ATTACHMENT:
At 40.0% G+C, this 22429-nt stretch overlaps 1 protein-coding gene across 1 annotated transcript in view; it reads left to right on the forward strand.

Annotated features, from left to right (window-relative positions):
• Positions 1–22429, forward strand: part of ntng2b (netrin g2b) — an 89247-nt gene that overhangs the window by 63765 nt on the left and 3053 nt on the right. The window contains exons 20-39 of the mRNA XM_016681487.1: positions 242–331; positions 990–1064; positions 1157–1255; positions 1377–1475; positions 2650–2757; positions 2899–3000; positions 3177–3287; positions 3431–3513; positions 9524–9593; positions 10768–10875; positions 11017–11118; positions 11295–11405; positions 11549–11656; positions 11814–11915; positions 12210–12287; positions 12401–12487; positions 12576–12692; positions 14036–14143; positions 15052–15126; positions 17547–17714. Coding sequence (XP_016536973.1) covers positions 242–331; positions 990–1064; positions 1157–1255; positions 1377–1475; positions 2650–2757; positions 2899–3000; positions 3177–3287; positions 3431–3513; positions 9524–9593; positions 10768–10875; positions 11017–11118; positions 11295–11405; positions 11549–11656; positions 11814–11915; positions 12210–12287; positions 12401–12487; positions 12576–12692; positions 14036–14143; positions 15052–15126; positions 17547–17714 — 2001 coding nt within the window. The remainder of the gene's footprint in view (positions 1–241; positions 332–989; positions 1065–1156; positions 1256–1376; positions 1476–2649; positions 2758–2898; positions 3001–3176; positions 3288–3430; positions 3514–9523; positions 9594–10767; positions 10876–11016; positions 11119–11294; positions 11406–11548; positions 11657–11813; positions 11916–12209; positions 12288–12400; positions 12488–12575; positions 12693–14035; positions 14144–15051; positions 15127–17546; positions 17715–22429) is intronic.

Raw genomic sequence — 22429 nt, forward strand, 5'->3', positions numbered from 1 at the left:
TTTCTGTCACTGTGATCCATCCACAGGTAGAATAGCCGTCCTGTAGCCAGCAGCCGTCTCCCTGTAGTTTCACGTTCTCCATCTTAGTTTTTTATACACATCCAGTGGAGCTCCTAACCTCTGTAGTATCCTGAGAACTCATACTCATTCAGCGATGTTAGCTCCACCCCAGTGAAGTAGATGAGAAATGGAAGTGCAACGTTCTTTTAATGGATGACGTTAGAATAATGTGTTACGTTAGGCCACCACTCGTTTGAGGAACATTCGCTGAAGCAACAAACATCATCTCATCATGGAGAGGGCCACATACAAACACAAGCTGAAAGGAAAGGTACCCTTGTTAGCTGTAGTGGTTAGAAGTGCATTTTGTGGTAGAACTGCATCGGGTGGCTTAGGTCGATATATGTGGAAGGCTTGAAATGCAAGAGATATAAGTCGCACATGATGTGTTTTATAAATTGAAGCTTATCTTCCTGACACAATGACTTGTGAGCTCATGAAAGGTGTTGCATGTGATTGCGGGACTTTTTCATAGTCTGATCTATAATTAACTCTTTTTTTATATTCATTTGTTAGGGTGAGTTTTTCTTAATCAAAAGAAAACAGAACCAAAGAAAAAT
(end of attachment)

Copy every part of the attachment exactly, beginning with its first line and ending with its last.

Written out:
At 40.0% G+C, this 22429-nt stretch overlaps 1 protein-coding gene across 1 annotated transcript in view; it reads left to right on the forward strand.

Annotated features, from left to right (window-relative positions):
• Positions 1–22429, forward strand: part of ntng2b (netrin g2b) — an 89247-nt gene that overhangs the window by 63765 nt on the left and 3053 nt on the right. The window contains exons 20-39 of the mRNA XM_016681487.1: positions 242–331; positions 990–1064; positions 1157–1255; positions 1377–1475; positions 2650–2757; positions 2899–3000; positions 3177–3287; positions 3431–3513; positions 9524–9593; positions 10768–10875; positions 11017–11118; positions 11295–11405; positions 11549–11656; positions 11814–11915; positions 12210–12287; positions 12401–12487; positions 12576–12692; positions 14036–14143; positions 15052–15126; positions 17547–17714. Coding sequence (XP_016536973.1) covers positions 242–331; positions 990–1064; positions 1157–1255; positions 1377–1475; positions 2650–2757; positions 2899–3000; positions 3177–3287; positions 3431–3513; positions 9524–9593; positions 10768–10875; positions 11017–11118; positions 11295–11405; positions 11549–11656; positions 11814–11915; positions 12210–12287; positions 12401–12487; positions 12576–12692; positions 14036–14143; positions 15052–15126; positions 17547–17714 — 2001 coding nt within the window. The remainder of the gene's footprint in view (positions 1–241; positions 332–989; positions 1065–1156; positions 1256–1376; positions 1476–2649; positions 2758–2898; positions 3001–3176; positions 3288–3430; positions 3514–9523; positions 9594–10767; positions 10876–11016; positions 11119–11294; positions 11406–11548; positions 11657–11813; positions 11916–12209; positions 12288–12400; positions 12488–12575; positions 12693–14035; positions 14144–15051; positions 15127–17546; positions 17715–22429) is intronic.

Raw genomic sequence — 22429 nt, forward strand, 5'->3', positions numbered from 1 at the left:
TTTCTGTCACTGTGATCCATCCACAGGTAGAATAGCCGTCCTGTAGCCAGCAGCCGTCTCCCTGTAGTTTCACGTTCTCCATCTTAGTTTTTTATACACATCCAGTGGAGCTCCTAACCTCTGTAGTATCCTGAGAACTCATACTCATTCAGCGATGTTAGCTCCACCCCAGTGAAGTAGATGAGAAATGGAAGTGCAACGTTCTTTTAATGGATGACGTTAGAATAATGTGTTACGTTAGGCCACCACTCGTTTGAGGAACATTCGCTGAAGCAACAAACATCATCTCATCATGGAGAGGGCCACATACAAACACAAGCTGAAAGGAAAGGTACCCTTGTTAGCTGTAGTGGTTAGAAGTGCATTTTGTGGTAGAACTGCATCGGGTGGCTTAGGTCGATATATGTGGAAGGCTTGAAATGCAAGAGATATAAGTCGCACATGATGTGTTTTATAAATTGAAGCTTATCTTCCTGACACAATGACTTGTGAGCTCATGAAAGGTGTTGCATGTGATTGCGGGACTTTTTCATAGTCTGATCTATAATTAACTCTTTTTTTATATTCATTTGTTAGGGTGAGTTTTTCTTAATCAAAAGAAAACAGAACCAAAGAAAAAT